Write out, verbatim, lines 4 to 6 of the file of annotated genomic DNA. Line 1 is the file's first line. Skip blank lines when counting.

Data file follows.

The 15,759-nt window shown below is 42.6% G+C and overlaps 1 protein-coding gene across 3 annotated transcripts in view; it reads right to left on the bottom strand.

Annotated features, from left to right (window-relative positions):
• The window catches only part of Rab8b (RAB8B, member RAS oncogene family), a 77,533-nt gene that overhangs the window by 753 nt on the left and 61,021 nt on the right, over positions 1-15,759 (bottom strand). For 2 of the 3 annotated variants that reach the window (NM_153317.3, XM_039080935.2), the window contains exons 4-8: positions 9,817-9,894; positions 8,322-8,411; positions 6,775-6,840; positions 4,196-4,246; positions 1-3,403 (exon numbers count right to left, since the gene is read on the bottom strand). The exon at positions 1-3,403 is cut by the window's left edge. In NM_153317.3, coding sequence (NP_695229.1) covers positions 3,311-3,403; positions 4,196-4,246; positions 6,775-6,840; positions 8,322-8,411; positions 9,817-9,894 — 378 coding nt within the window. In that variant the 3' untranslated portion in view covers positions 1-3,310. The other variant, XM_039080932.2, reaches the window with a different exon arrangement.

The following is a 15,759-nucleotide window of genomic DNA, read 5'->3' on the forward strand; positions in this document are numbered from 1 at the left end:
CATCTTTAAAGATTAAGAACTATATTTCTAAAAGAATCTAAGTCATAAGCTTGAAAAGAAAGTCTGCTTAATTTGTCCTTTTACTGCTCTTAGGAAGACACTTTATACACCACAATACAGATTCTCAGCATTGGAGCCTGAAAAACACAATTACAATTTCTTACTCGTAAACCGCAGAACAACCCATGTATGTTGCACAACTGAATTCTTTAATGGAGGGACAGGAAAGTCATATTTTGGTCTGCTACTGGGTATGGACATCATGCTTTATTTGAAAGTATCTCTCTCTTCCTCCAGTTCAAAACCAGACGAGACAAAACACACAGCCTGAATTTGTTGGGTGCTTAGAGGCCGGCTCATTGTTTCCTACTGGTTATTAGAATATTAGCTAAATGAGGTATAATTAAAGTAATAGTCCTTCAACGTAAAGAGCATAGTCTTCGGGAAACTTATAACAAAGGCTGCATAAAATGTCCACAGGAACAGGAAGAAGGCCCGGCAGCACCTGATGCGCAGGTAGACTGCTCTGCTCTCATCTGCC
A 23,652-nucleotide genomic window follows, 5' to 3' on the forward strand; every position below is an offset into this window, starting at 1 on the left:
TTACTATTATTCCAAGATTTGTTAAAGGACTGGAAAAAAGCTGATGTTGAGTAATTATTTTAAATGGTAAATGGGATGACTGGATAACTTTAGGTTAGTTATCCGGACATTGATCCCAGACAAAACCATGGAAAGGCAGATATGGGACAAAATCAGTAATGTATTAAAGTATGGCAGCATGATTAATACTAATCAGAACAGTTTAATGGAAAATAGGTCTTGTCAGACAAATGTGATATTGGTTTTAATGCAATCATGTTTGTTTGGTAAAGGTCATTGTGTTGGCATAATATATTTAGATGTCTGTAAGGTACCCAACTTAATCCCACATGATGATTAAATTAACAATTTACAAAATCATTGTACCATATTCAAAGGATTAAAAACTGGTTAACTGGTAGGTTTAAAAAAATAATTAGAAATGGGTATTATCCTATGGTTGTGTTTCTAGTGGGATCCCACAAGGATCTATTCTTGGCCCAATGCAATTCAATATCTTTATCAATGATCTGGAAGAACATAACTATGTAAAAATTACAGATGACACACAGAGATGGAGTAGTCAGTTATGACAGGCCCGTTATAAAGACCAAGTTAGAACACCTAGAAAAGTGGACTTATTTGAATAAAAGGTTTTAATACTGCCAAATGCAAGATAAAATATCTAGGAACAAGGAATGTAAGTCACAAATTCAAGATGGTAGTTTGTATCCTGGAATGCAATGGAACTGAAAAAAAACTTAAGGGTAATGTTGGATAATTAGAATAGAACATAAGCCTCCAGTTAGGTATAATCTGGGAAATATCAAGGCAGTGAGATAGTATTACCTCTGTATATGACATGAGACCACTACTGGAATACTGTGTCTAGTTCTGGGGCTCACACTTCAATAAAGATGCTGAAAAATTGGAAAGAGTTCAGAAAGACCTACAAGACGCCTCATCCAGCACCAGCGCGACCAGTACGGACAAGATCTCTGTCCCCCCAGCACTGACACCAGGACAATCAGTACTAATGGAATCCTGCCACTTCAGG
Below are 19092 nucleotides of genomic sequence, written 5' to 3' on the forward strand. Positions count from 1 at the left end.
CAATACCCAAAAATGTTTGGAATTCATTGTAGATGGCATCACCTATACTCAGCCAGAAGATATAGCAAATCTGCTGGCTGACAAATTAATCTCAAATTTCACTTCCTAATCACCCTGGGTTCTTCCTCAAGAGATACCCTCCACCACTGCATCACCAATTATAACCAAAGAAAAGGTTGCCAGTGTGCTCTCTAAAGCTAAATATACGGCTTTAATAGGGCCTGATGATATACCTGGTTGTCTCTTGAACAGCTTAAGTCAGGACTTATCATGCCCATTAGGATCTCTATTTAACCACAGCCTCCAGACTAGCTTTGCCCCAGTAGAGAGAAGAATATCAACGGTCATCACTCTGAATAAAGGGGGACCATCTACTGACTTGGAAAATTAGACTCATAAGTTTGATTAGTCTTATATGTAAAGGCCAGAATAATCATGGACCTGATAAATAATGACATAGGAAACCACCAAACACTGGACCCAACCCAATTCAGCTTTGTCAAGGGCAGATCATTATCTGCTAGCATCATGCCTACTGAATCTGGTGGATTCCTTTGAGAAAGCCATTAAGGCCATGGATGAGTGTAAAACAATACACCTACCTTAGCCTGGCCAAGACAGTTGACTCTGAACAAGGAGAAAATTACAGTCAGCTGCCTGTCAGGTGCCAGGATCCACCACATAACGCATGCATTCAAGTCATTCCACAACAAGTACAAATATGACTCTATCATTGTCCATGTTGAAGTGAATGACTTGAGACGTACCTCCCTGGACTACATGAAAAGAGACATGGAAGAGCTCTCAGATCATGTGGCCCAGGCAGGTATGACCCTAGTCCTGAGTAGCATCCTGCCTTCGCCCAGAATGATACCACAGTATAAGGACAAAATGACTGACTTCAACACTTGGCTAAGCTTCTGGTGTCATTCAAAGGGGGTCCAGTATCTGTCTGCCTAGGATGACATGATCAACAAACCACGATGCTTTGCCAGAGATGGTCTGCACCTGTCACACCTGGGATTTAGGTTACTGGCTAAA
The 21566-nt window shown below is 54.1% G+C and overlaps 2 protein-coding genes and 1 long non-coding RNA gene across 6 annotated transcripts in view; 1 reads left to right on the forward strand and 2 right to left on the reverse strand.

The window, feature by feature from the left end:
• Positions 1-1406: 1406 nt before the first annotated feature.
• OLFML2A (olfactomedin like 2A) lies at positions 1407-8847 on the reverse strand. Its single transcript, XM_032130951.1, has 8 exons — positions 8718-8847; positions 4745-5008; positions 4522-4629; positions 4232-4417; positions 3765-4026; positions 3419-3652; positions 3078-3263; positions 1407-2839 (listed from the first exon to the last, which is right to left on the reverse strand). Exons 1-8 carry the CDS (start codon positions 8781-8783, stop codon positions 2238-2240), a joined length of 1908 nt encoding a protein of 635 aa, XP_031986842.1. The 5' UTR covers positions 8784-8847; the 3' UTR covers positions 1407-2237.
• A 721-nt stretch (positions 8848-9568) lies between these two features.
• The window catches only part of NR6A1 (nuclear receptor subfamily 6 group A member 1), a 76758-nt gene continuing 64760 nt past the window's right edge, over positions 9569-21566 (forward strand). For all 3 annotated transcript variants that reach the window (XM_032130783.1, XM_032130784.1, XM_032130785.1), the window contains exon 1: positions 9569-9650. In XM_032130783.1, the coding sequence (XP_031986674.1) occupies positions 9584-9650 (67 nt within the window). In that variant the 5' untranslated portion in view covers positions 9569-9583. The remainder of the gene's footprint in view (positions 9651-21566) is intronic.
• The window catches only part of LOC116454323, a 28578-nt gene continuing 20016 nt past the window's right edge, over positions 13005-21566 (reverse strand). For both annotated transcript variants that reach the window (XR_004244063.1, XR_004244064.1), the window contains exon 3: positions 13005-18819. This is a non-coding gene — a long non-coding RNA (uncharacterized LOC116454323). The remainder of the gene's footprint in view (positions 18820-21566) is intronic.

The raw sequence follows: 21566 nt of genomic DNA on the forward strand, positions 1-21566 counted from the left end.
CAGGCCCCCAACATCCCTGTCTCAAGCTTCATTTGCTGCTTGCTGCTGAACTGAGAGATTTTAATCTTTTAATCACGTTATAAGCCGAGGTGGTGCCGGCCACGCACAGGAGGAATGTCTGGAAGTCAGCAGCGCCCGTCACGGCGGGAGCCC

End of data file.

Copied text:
The following is a 15,759-nucleotide window of genomic DNA, read 5'->3' on the forward strand; positions in this document are numbered from 1 at the left end:
CATCTTTAAAGATTAAGAACTATATTTCTAAAAGAATCTAAGTCATAAGCTTGAAAAGAAAGTCTGCTTAATTTGTCCTTTTACTGCTCTTAGGAAGACACTTTATACACCACAATACAGATTCTCAGCATTGGAGCCTGAAAAACACAATTACAATTTCTTACTCGTAAACCGCAGAACAACCCATGTATGTTGCACAACTGAATTCTTTAATGGAGGGACAGGAAAGTCATATTTTGGTCTGCTACTGGGTATGGACATCATGCTTTATTTGAAAGTATCTCTCTCTTCCTCCAGTTCAAAACCAGACGAGACAAAACACACAGCCTGAATTTGTTGGGTGCTTAGAGGCCGGCTCATTGTTTCCTACTGGTTATTAGAATATTAGCTAAATGAGGTATAATTAAAGTAATAGTCCTTCAACGTAAAGAGCATAGTCTTCGGGAAACTTATAACAAAGGCTGCATAAAATGTCCACAGGAACAGGAAGAAGGCCCGGCAGCACCTGATGCGCAGGTAGACTGCTCTGCTCTCATCTGCC
A 23,652-nucleotide genomic window follows, 5' to 3' on the forward strand; every position below is an offset into this window, starting at 1 on the left: